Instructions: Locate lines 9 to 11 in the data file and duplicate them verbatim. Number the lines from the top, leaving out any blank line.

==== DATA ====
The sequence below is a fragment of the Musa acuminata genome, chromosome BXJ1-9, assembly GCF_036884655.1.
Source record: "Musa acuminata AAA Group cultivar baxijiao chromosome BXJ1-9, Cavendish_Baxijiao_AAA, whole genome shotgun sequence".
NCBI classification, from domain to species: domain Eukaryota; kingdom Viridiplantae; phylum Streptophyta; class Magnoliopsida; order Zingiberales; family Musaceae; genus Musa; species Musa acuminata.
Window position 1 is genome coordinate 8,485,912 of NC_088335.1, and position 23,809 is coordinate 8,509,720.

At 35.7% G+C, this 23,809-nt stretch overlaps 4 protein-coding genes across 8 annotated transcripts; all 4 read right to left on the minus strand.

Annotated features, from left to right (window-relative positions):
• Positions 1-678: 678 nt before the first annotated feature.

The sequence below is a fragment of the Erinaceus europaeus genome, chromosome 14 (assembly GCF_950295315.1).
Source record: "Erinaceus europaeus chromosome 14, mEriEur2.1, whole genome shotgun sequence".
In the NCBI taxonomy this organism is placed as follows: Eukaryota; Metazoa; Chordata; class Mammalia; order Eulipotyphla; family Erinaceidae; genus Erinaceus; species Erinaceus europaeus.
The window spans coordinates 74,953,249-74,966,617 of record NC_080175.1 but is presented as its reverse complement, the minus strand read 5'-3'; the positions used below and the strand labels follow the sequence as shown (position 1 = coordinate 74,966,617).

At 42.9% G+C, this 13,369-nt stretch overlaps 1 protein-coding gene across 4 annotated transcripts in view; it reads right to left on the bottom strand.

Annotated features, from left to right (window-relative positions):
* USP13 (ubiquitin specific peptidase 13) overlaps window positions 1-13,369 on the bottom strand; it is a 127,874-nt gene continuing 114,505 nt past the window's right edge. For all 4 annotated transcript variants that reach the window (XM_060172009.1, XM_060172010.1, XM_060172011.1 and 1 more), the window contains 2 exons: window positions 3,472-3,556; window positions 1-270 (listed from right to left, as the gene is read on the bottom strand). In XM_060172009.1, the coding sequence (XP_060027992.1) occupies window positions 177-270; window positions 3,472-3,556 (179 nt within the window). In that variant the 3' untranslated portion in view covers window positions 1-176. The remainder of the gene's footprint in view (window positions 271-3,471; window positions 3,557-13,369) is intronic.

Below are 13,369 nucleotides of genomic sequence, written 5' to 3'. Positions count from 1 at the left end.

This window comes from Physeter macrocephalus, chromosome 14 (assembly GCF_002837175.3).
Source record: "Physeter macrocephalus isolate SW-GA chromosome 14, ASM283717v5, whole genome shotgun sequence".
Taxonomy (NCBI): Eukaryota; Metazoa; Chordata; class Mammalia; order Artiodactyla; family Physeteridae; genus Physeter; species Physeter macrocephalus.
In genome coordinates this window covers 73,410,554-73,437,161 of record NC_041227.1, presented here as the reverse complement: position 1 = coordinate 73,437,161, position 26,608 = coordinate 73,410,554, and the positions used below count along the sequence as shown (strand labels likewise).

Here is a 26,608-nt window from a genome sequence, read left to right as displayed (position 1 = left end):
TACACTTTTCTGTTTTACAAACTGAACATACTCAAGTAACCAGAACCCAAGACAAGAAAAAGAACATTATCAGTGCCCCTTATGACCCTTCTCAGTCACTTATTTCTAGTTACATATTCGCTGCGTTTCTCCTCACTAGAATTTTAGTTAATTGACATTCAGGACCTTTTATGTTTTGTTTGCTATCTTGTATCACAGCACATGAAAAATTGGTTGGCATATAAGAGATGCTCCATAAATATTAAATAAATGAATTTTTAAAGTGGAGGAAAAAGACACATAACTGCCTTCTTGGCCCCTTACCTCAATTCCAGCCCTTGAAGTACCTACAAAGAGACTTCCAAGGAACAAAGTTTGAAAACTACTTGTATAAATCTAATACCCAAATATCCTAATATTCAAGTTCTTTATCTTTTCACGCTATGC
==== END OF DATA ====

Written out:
Source record: "Erinaceus europaeus chromosome 14, mEriEur2.1, whole genome shotgun sequence".
In the NCBI taxonomy this organism is placed as follows: Eukaryota; Metazoa; Chordata; class Mammalia; order Eulipotyphla; family Erinaceidae; genus Erinaceus; species Erinaceus europaeus.
The window spans coordinates 74,953,249-74,966,617 of record NC_080175.1 but is presented as its reverse complement, the minus strand read 5'-3'; the positions used below and the strand labels follow the sequence as shown (position 1 = coordinate 74,966,617).